‘We’re All In Cognitive Overload Now, So You Have To Do Less And Do It Well.’
November 9, 2020
For the second installment of our new interview series with top leaders in the talent and learning field, we spoke with Shawna Erdmann, senior vice president of learning at Comcast, who shared smart insights with me and my partner in this series, Adam Bryant, managing director at Merryck & Co.
Reimer: You were a school principal early in your career before shifting to the corporate world. How did that role shape your approach to leadership?
Erdmann: I decided in my first year of teaching to get my administrative credential. I was interested in the idea of amplifying influence at an administrative level and being able to set the tone and culture for a school. You’re really operating like a mayor of a small town as a principal because you have so many stakeholders.
You would think that it’s all centered around the students, but it’s just not. It’s everything from bus routes to how things affect the environment to neighboring homeowners complaining about kids throwing rocks into their pool. It’s just a microcosm of the larger world.
I learned so much about leadership in my first two years as a principal, particularly how you manage different stakeholders. From unions to parent groups to students to cafeteria workers to the custodial staff, there are so many people who have a point of view about things that should be done. I had a really strong mentor my first year who was a veteran, and he shared some sage advice — that you will always have bullets coming at you, but remember that they are not real. So you have to face them and respond.
Bryant: Other key lessons you learned from that time?
Erdmann: You learn from mistakes. And you have to make mistakes. It’s the old adage that you’re not skiing hard enough if you’re not falling down. But it’s how you respond and carry yourself forward that separates people. What I learned the most from that role was the importance of humility, empathy and adaptability — being able to adapt quickly to what’s being asked of you and being able to read the environment.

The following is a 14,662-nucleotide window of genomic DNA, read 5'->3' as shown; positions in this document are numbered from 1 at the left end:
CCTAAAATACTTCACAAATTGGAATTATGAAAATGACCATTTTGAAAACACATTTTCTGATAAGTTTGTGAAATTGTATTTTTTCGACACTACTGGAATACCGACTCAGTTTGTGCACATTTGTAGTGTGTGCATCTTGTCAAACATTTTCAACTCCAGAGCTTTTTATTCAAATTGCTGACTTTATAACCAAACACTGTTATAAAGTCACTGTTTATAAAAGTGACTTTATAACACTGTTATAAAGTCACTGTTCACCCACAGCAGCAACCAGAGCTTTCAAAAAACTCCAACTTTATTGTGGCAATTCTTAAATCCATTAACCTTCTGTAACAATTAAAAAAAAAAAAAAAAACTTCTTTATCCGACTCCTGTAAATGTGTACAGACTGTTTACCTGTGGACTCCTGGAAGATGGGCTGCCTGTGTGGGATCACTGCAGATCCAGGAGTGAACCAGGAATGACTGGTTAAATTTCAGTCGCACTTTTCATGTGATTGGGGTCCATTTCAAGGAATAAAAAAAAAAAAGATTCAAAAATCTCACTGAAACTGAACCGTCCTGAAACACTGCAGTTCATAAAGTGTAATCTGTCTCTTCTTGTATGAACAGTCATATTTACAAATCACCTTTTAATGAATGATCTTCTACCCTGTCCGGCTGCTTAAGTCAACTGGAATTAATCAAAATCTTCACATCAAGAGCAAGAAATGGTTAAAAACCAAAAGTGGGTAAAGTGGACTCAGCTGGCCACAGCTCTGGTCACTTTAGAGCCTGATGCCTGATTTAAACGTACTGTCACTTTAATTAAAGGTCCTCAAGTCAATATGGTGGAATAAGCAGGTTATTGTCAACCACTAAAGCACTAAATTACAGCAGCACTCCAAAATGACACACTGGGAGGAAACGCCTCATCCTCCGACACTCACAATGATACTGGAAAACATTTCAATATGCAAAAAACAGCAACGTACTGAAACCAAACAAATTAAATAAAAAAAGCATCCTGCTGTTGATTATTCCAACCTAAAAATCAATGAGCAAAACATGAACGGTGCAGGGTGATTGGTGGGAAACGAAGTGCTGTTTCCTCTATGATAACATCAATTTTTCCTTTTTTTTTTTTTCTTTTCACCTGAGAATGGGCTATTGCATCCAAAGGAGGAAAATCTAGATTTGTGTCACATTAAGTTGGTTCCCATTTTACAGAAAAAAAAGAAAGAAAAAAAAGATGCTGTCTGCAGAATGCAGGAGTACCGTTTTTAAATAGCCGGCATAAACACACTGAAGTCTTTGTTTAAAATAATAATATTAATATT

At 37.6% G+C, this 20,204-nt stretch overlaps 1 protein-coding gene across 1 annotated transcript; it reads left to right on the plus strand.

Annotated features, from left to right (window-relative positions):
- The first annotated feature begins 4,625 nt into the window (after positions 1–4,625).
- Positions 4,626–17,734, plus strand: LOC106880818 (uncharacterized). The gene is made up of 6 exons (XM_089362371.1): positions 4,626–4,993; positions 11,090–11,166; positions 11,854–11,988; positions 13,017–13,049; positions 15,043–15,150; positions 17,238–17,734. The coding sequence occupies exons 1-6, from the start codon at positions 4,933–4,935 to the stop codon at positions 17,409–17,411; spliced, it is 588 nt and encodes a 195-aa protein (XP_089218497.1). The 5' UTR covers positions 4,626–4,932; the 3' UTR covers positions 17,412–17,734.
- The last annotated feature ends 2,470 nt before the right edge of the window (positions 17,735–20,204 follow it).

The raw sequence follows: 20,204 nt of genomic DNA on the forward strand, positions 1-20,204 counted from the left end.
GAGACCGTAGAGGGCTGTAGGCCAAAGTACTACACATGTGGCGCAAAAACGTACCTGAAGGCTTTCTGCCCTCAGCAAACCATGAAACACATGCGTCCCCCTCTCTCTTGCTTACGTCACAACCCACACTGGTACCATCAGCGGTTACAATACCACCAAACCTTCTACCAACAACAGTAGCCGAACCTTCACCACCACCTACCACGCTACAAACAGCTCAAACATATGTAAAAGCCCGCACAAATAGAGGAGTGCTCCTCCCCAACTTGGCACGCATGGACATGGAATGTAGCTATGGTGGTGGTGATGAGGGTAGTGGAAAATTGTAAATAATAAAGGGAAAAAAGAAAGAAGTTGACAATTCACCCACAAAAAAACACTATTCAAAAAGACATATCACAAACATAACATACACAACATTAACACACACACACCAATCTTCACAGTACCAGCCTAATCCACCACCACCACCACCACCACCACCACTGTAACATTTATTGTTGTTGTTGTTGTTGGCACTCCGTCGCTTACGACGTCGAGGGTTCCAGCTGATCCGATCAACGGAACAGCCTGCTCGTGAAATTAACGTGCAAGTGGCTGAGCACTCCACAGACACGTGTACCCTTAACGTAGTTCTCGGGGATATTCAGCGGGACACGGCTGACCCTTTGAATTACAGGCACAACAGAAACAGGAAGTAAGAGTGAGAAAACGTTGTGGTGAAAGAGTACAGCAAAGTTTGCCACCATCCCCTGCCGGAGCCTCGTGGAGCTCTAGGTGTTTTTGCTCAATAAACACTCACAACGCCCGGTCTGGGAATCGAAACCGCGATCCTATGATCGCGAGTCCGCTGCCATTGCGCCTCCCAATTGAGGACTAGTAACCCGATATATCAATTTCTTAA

There were multiple dialects and languages spoken in our school, and we had to translate everything into three languages. Parent groups would ask for interesting things, like an ox to plow the field for a school garden. It was never going to happen, of course, but to them it was a reasonable request. You have to manage the different points of view that come with so many stakeholder groups.
You have to manage the different points of view that come with so many stakeholder groups.
It doesn’t mean that you have to take everything into consideration and do something about every single thing that somebody asks. It’s more about how you listen, how you have empathy, how you acknowledge, and how you respond in a caring way that gives you a lot of wiggle room to do other things or help them see another point of view for the direction that you want to take.
Reimer: If you were speaking to a roomful of people who were going into your field, what advice would you share with them?
Erdmann: Read your environment. You can’t take playbooks from what you’ve learned or what has worked well in the past and apply it and think you’re done. You have to know that you don’t have all the answers. Be a learner yourself first and role model that. You will learn the most from listening and understanding what’s needed in the environment. And the broader environment will change your approach, as well. The playbook that I thought was going to work before the pandemic has been ripped up and thrown out the window.
The days are gone when you’re going to spend several days in a classroom listening to somebody talk about whatever the topic at hand is. Many people are fatigued by these Zoom calls, too, and they need more interaction. So how do we recreate that and really energize people through learning? My advice would be to start thinking about that in a different way to help people make new skills sticky.